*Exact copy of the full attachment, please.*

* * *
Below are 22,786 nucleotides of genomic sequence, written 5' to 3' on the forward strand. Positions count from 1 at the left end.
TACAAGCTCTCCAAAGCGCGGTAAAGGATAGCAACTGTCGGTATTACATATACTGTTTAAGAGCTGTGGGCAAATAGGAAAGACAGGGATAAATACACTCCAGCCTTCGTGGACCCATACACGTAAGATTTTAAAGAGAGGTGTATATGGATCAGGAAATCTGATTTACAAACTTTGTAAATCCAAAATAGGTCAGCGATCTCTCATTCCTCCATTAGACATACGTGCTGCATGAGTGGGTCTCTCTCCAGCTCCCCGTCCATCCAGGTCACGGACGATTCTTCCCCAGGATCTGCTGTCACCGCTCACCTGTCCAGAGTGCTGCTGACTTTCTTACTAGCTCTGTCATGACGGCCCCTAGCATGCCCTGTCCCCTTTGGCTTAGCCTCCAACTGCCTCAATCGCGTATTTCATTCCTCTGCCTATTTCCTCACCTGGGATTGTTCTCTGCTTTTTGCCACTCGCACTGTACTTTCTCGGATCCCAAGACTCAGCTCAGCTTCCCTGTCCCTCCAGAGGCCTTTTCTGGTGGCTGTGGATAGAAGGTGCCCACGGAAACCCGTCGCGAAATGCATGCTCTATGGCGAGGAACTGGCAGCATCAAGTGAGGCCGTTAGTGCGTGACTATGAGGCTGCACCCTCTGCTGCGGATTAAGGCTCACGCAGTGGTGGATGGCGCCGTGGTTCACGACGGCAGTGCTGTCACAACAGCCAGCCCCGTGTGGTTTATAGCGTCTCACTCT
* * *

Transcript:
Below are 22,786 nucleotides of genomic sequence, written 5' to 3' on the forward strand. Positions count from 1 at the left end.
TACAAGCTCTCCAAAGCGCGGTAAAGGATAGCAACTGTCGGTATTACATATACTGTTTAAGAGCTGTGGGCAAATAGGAAAGACAGGGATAAATACACTCCAGCCTTCGTGGACCCATACACGTAAGATTTTAAAGAGAGGTGTATATGGATCAGGAAATCTGATTTACAAACTTTGTAAATCCAAAATAGGTCAGCGATCTCTCATTCCTCCATTAGACATACGTGCTGCATGAGTGGGTCTCTCTCCAGCTCCCCGTCCATCCAGGTCACGGACGATTCTTCCCCAGGATCTGCTGTCACCGCTCACCTGTCCAGAGTGCTGCTGACTTTCTTACTAGCTCTGTCATGACGGCCCCTAGCATGCCCTGTCCCCTTTGGCTTAGCCTCCAACTGCCTCAATCGCGTATTTCATTCCTCTGCCTATTTCCTCACCTGGGATTGTTCTCTGCTTTTTGCCACTCGCACTGTACTTTCTCGGATCCCAAGACTCAGCTCAGCTTCCCTGTCCCTCCAGAGGCCTTTTCTGGTGGCTGTGGATAGAAGGTGCCCACGGAAACCCGTCGCGAAATGCATGCTCTATGGCGAGGAACTGGCAGCATCAAGTGAGGCCGTTAGTGCGTGACTATGAGGCTGCACCCTCTGCTGCGGATTAAGGCTCACGCAGTGGTGGATGGCGCCGTGGTTCACGACGGCAGTGCTGTCACAACAGCCAGCCCCGTGTGGTTTATAGCGTCTCACTCT